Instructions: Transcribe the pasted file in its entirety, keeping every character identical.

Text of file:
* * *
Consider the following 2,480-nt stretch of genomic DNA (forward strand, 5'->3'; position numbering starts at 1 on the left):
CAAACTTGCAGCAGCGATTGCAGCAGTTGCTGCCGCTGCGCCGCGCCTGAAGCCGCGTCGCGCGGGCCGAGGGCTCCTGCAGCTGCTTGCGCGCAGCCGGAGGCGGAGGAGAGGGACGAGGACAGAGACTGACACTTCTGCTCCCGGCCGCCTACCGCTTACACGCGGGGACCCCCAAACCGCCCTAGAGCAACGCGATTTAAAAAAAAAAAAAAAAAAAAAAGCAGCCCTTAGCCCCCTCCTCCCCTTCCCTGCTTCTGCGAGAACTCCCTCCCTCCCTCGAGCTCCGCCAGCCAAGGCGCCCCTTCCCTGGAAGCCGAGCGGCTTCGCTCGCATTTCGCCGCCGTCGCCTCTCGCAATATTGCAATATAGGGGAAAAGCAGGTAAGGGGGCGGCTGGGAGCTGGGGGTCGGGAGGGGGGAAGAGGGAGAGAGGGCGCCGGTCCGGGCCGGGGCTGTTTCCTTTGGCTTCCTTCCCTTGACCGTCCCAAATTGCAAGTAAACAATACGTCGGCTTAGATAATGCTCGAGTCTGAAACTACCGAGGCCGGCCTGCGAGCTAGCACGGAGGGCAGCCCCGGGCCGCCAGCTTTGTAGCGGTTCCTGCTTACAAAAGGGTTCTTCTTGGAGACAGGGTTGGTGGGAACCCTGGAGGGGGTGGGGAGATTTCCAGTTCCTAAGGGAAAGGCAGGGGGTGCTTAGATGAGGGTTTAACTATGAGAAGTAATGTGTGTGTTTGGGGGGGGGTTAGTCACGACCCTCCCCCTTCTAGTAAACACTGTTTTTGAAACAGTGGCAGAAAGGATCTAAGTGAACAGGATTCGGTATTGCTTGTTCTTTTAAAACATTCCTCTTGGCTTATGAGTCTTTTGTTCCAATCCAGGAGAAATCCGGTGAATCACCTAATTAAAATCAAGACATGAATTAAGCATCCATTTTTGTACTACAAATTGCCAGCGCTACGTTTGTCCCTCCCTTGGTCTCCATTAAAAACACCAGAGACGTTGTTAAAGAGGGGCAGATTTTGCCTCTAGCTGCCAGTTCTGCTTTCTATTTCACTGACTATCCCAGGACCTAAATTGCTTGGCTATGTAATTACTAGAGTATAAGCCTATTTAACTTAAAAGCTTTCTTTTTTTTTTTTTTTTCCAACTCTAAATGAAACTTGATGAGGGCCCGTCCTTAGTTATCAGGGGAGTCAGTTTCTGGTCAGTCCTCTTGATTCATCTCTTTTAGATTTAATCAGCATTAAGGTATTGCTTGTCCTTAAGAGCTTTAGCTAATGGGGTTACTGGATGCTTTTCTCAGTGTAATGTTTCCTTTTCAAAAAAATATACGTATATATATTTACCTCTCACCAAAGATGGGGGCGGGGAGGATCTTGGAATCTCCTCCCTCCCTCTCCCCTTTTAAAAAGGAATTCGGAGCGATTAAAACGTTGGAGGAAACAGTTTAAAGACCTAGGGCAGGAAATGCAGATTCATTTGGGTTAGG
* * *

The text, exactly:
Consider the following 2,480-nt stretch of genomic DNA (forward strand, 5'->3'; position numbering starts at 1 on the left):
CAAACTTGCAGCAGCGATTGCAGCAGTTGCTGCCGCTGCGCCGCGCCTGAAGCCGCGTCGCGCGGGCCGAGGGCTCCTGCAGCTGCTTGCGCGCAGCCGGAGGCGGAGGAGAGGGACGAGGACAGAGACTGACACTTCTGCTCCCGGCCGCCTACCGCTTACACGCGGGGACCCCCAAACCGCCCTAGAGCAACGCGATTTAAAAAAAAAAAAAAAAAAAAAAGCAGCCCTTAGCCCCCTCCTCCCCTTCCCTGCTTCTGCGAGAACTCCCTCCCTCCCTCGAGCTCCGCCAGCCAAGGCGCCCCTTCCCTGGAAGCCGAGCGGCTTCGCTCGCATTTCGCCGCCGTCGCCTCTCGCAATATTGCAATATAGGGGAAAAGCAGGTAAGGGGGCGGCTGGGAGCTGGGGGTCGGGAGGGGGGAAGAGGGAGAGAGGGCGCCGGTCCGGGCCGGGGCTGTTTCCTTTGGCTTCCTTCCCTTGACCGTCCCAAATTGCAAGTAAACAATACGTCGGCTTAGATAATGCTCGAGTCTGAAACTACCGAGGCCGGCCTGCGAGCTAGCACGGAGGGCAGCCCCGGGCCGCCAGCTTTGTAGCGGTTCCTGCTTACAAAAGGGTTCTTCTTGGAGACAGGGTTGGTGGGAACCCTGGAGGGGGTGGGGAGATTTCCAGTTCCTAAGGGAAAGGCAGGGGGTGCTTAGATGAGGGTTTAACTATGAGAAGTAATGTGTGTGTTTGGGGGGGGGTTAGTCACGACCCTCCCCCTTCTAGTAAACACTGTTTTTGAAACAGTGGCAGAAAGGATCTAAGTGAACAGGATTCGGTATTGCTTGTTCTTTTAAAACATTCCTCTTGGCTTATGAGTCTTTTGTTCCAATCCAGGAGAAATCCGGTGAATCACCTAATTAAAATCAAGACATGAATTAAGCATCCATTTTTGTACTACAAATTGCCAGCGCTACGTTTGTCCCTCCCTTGGTCTCCATTAAAAACACCAGAGACGTTGTTAAAGAGGGGCAGATTTTGCCTCTAGCTGCCAGTTCTGCTTTCTATTTCACTGACTATCCCAGGACCTAAATTGCTTGGCTATGTAATTACTAGAGTATAAGCCTATTTAACTTAAAAGCTTTCTTTTTTTTTTTTTTTTCCAACTCTAAATGAAACTTGATGAGGGCCCGTCCTTAGTTATCAGGGGAGTCAGTTTCTGGTCAGTCCTCTTGATTCATCTCTTTTAGATTTAATCAGCATTAAGGTATTGCTTGTCCTTAAGAGCTTTAGCTAATGGGGTTACTGGATGCTTTTCTCAGTGTAATGTTTCCTTTTCAAAAAAATATACGTATATATATTTACCTCTCACCAAAGATGGGGGCGGGGAGGATCTTGGAATCTCCTCCCTCCCTCTCCCCTTTTAAAAAGGAATTCGGAGCGATTAAAACGTTGGAGGAAACAGTTTAAAGACCTAGGGCAGGAAATGCAGATTCATTTGGGTTAGG